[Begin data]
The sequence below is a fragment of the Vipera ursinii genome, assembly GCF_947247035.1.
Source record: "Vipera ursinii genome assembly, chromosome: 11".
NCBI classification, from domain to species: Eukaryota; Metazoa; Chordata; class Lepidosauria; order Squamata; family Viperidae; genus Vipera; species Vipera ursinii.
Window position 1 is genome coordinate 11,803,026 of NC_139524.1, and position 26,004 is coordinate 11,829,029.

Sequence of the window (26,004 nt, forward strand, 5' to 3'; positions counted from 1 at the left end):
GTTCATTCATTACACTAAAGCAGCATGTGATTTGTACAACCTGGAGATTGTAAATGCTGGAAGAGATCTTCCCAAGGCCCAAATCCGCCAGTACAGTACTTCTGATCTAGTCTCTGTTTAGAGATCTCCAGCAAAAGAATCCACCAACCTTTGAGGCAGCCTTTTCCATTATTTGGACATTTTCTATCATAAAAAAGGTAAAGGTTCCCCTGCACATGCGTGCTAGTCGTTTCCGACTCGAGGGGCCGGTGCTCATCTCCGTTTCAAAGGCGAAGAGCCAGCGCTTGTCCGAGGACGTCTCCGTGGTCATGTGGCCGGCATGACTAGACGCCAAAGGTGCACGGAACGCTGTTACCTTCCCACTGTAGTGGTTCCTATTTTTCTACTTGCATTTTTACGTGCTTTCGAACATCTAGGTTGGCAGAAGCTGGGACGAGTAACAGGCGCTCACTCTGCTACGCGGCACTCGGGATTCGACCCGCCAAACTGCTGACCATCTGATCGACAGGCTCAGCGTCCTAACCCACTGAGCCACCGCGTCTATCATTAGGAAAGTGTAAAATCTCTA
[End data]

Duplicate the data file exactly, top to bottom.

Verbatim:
The sequence below is a fragment of the Vipera ursinii genome, assembly GCF_947247035.1.
Source record: "Vipera ursinii genome assembly, chromosome: 11".
NCBI classification, from domain to species: Eukaryota; Metazoa; Chordata; class Lepidosauria; order Squamata; family Viperidae; genus Vipera; species Vipera ursinii.
Window position 1 is genome coordinate 11,803,026 of NC_139524.1, and position 26,004 is coordinate 11,829,029.

Sequence of the window (26,004 nt, forward strand, 5' to 3'; positions counted from 1 at the left end):
GTTCATTCATTACACTAAAGCAGCATGTGATTTGTACAACCTGGAGATTGTAAATGCTGGAAGAGATCTTCCCAAGGCCCAAATCCGCCAGTACAGTACTTCTGATCTAGTCTCTGTTTAGAGATCTCCAGCAAAAGAATCCACCAACCTTTGAGGCAGCCTTTTCCATTATTTGGACATTTTCTATCATAAAAAAGGTAAAGGTTCCCCTGCACATGCGTGCTAGTCGTTTCCGACTCGAGGGGCCGGTGCTCATCTCCGTTTCAAAGGCGAAGAGCCAGCGCTTGTCCGAGGACGTCTCCGTGGTCATGTGGCCGGCATGACTAGACGCCAAAGGTGCACGGAACGCTGTTACCTTCCCACTGTAGTGGTTCCTATTTTTCTACTTGCATTTTTACGTGCTTTCGAACATCTAGGTTGGCAGAAGCTGGGACGAGTAACAGGCGCTCACTCTGCTACGCGGCACTCGGGATTCGACCCGCCAAACTGCTGACCATCTGATCGACAGGCTCAGCGTCCTAACCCACTGAGCCACCGCGTCTATCATTAGGAAAGTGTAAAATCTCTA